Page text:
Introducing a New Dog to Your Current Dog
There are some tactics for general dog introductions that serve well for dogs of all ages! Here are our favorite ways to introduce puppers together and reduce agitation on all sides.
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Scent Swapping Before Meeting
One of the first things a dog wants to do when meeting another dog is to smell them! Animals can learn so much from scent alone, and can even turn against an animal they know if their scent has recently changed or been masked.
Before introducing your new dog to your current dog face-to-face, consider doing a scent swap. To do so, you’ll take an item from each dog and swap them so that each dog can smell the other dog’s scent.
You can do this before you take the new dog home for the first time if the shelter you’re adopting from allows a few days between the adoption agreement and take-home day.
Scent swapping also works when introducing both dogs and cats! This method serves to expose your pets to each other’s smells and let their surprise of a new animal settle in slowly.
Definitely more preferred than getting hit with new smells and a physical body at the same time!
Neutral Meeting Area
One large benefit to introducing dogs over cats is that dogs are more easily able to travel and move around! Every dog needs a walk at least once a day (more like three times on an easy day!)
Instead of bringing your new dog directly home to your house, where your dog is territorial, consider first introducing them at a dog park or a friend’s house.
You’ll definitely need a friend to help with this, as you’ll want to keep both dogs leashed to make sure that they can be pulled away from each other if need be.
While a dog park may be the only option here, using a friend’s house (or maybe a room in your house that the original dog doesn’t have normal access to) will allow you more flexibility in giving both dogs slack in their leashes.
This can help reduce tensions while still allowing you and your friend the ability to grab the leashes quickly if need be.
Other than that, there isn’t much to do except watch them interact! Watch for signs of aggression or mismatched energy.
While one dog, looking unhappy, isn’t always a sign of upcoming aggression, you can typically see tension building slowly in one party after a while.
When this happens, divert their attention away from the other dog with the offer for a walk.
Walking together is a great way to have them associate good things with each other’s presence while also exiting a potentially high-tension situation.
Senior Dogs and New Puppies
While all the above concerning introducing two pets applies to senior and younger dogs as well, there are some specifics in having older dogs to keep in mind.
We wish we could stay young forever with our dogs, too, and thankfully it seems like dog lifespans are lengthening in parallel with the human lifespan.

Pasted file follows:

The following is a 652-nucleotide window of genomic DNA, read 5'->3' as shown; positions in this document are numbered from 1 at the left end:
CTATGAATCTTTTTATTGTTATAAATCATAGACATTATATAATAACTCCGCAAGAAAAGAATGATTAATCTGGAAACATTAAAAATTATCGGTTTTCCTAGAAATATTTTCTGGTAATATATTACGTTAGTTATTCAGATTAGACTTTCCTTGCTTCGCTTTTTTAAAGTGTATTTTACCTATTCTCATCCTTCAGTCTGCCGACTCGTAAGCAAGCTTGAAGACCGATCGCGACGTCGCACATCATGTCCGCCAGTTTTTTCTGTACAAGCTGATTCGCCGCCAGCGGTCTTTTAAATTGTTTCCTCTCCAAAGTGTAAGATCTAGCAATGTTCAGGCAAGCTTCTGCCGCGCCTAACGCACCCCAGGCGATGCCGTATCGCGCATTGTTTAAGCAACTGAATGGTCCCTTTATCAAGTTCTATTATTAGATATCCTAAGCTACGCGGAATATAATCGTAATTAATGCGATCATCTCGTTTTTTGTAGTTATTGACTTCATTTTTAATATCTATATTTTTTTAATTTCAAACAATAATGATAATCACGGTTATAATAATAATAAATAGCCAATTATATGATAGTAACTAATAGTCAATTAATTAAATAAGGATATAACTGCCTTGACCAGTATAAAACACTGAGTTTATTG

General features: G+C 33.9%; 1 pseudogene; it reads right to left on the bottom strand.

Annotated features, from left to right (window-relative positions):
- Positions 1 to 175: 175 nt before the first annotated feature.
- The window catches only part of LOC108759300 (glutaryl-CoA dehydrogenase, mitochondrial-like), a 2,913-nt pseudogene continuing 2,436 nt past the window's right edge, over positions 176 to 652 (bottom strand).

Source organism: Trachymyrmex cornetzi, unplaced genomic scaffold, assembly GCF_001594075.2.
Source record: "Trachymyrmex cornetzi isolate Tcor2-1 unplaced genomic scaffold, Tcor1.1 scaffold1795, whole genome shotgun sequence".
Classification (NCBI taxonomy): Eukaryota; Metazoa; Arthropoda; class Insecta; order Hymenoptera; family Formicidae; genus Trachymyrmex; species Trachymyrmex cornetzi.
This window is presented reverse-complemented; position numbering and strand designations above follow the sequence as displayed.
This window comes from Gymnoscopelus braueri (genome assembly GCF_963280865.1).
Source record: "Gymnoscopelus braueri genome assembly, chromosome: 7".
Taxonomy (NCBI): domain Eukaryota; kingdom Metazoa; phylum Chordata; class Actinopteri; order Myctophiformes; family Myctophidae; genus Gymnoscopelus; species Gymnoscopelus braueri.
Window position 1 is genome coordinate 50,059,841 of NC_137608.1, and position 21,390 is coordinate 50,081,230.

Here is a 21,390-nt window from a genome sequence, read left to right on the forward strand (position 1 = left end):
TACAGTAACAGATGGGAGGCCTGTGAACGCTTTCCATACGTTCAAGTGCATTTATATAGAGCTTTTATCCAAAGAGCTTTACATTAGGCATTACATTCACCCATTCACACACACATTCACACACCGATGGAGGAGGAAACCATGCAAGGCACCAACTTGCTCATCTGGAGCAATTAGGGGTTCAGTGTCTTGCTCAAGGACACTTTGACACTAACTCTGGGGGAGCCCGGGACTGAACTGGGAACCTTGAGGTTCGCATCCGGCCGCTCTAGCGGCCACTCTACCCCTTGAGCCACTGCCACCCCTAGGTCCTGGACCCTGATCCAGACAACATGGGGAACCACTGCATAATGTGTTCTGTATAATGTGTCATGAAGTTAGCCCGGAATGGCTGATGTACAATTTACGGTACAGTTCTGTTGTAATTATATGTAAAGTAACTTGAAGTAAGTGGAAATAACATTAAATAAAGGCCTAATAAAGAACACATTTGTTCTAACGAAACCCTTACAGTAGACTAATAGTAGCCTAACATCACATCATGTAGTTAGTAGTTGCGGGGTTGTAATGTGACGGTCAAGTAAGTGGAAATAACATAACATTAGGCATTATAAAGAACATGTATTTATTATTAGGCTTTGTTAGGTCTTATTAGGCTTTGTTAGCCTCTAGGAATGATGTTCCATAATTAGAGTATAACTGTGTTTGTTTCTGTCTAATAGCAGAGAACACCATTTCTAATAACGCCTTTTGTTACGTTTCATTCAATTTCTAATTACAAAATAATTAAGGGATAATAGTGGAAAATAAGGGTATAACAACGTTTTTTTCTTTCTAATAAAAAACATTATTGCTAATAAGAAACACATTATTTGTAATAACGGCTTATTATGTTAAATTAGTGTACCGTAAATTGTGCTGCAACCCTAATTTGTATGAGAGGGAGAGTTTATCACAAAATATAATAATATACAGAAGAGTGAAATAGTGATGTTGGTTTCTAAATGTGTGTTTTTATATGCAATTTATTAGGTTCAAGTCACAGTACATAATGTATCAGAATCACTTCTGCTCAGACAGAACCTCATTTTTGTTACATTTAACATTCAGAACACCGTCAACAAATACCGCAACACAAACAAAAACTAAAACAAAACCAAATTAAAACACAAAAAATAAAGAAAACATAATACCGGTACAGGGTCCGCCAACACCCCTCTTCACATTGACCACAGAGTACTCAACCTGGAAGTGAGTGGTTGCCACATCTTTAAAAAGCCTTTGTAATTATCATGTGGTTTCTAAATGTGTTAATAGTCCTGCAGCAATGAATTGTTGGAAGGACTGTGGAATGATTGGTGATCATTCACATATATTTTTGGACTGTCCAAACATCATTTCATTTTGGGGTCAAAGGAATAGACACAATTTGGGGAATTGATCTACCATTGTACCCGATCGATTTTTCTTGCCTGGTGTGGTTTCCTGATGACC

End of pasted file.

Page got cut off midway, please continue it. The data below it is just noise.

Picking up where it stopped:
Our older dogs are ones to be treasured even when new dogs are being introduced! Here are some things to keep in mind.
Identifying Aggression vs. Correction
One of the hardest parts in introducing a new pet is reading the language of your original pet’s actions. When it comes to a younger pet being introduced to a senior dog already at home, this can become especially difficult given your older dog’s temperament.
While dogs in similar age brackets may be more prone to compromise on a play style, older dogs are more likely to have their personalities, likes, and dislikes already decided. Maybe they just will never quite love how your new dog zooms across the room at 1:57 a.m.!
Unfortunately, this can make your life a little harder than you’ll have to identify if a swat of the paw or small bite from a senior dog means trouble for your new dog friend or if it’s a simple act of playing.
If possible, try to revisit how your current, older dog plays with all kinds of toys before your new dog comes home. Do they bite their favorite toy semi-aggressively?
Do they chase after fast-moving balls or prefer to sit and be sedentary? Your older dog is more likely to continue its current play style on newer dogs and toys.
If you see a typically sedentary dog suddenly become active in a strangely biting way, this could mean trouble for your younger furry friend.
Monitor their moves and attitude to identify areas best left alone vs. ones that need intervention.
Older Dogs May Adjust Faster
Older, senior dogs can actually serve for faster, easier introductions compared to younger dogs depending on their temperament.
Their consistent personality prepares you to identify sudden aggression, but also allows you to prep ahead of time for an easier transition of a new pup.
Unlike bringing home a young dog to another younger dog, you will know ahead of time that your older dog is unlikely to change drastically from added socialization.
Have their favorite type of bedding material on-hand and make sure your older pet has access to their favorite hideaway spot.
Introduce your new puppy to a relaxing pet-free scent that your original dog enjoys before letting them meet.
Your familiarity with your elderly dog and their set attitude will allow for quick, painless introductions in most cases.
New Puppy Introductions to Senior Dogs
No matter the methods you used to introduce a new puppy to a senior dog, the most vital step is to keep in mind each dog’s personality (however much you know) and read their body language.
It is perfectly normal for dogs to sniff each other’s behinds in greeting and playfully lick each other, but it could take a few days or weeks for them to become best buds.
Now that you have more than one furry friend at home, give our blog a further read for ways to live a dog-filled life keeping their health, safety, and happiness in mind.